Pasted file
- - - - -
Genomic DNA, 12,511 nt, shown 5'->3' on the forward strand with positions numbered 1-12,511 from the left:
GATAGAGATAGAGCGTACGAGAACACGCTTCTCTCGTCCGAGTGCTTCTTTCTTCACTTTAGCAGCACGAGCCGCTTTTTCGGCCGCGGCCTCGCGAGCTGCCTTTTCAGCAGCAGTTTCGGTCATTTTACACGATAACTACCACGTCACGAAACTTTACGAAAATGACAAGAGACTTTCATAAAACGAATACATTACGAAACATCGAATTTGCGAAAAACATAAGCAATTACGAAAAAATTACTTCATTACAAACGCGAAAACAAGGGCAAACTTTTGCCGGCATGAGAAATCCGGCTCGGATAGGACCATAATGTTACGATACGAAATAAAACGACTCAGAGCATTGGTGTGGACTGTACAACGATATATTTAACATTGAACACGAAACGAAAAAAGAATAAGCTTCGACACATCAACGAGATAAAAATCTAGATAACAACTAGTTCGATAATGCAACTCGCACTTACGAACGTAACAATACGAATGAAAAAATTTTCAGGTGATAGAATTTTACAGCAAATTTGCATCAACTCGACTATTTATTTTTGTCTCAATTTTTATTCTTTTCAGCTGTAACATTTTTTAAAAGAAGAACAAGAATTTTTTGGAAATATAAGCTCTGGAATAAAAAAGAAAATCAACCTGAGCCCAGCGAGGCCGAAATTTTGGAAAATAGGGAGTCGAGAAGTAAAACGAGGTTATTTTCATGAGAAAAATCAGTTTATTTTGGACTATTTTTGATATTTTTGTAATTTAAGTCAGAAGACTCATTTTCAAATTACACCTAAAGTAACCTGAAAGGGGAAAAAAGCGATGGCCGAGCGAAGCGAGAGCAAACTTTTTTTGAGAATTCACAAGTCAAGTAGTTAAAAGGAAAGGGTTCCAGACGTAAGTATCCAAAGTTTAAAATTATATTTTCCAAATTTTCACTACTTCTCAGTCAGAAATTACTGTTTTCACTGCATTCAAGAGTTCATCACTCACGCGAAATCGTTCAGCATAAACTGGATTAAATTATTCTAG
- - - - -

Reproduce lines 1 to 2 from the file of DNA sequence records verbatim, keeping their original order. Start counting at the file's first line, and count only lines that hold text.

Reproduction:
Genomic DNA, 12,511 nt, shown 5'->3' on the forward strand with positions numbered 1-12,511 from the left:
GATAGAGATAGAGCGTACGAGAACACGCTTCTCTCGTCCGAGTGCTTCTTTCTTCACTTTAGCAGCACGAGCCGCTTTTTCGGCCGCGGCCTCGCGAGCTGCCTTTTCAGCAGCAGTTTCGGTCATTTTACACGATAACTACCACGTCACGAAACTTTACGAAAATGACAAGAGACTTTCATAAAACGAATACATTACGAAACATCGAATTTGCGAAAAACATAAGCAATTACGAAAAAATTACTTCATTACAAACGCGAAAACAAGGGCAAACTTTTGCCGGCATGAGAAATCCGGCTCGGATAGGACCATAATGTTACGATACGAAATAAAACGACTCAGAGCATTGGTGTGGACTGTACAACGATATATTTAACATTGAACACGAAACGAAAAAAGAATAAGCTTCGACACATCAACGAGATAAAAATCTAGATAACAACTAGTTCGATAATGCAACTCGCACTTACGAACGTAACAATACGAATGAAAAAATTTTCAGGTGATAGAATTTTACAGCAAATTTGCATCAACTCGACTATTTATTTTTGTCTCAATTTTTATTCTTTTCAGCTGTAACATTTTTTAAAAGAAGAACAAGAATTTTTTGGAAATATAAGCTCTGGAATAAAAAAGAAAATCAACCTGAGCCCAGCGAGGCCGAAATTTTGGAAAATAGGGAGTCGAGAAGTAAAACGAGGTTATTTTCATGAGAAAAATCAGTTTATTTTGGACTATTTTTGATATTTTTGTAATTTAAGTCAGAAGACTCATTTTCAAATTACACCTAAAGTAACCTGAAAGGGGAAAAAAGCGATGGCCGAGCGAAGCGAGAGCAAACTTTTTTTGAGAATTCACAAGTCAAGTAGTTAAAAGGAAAGGGTTCCAGACGTAAGTATCCAAAGTTTAAAATTATATTTTCCAAATTTTCACTACTTCTCAGTCAGAAATTACTGTTTTCACTGCATTCAAGAGTTCATCACTCACGCGAAATCGTTCAGCATAAACTGGATTAAATTATTCTAG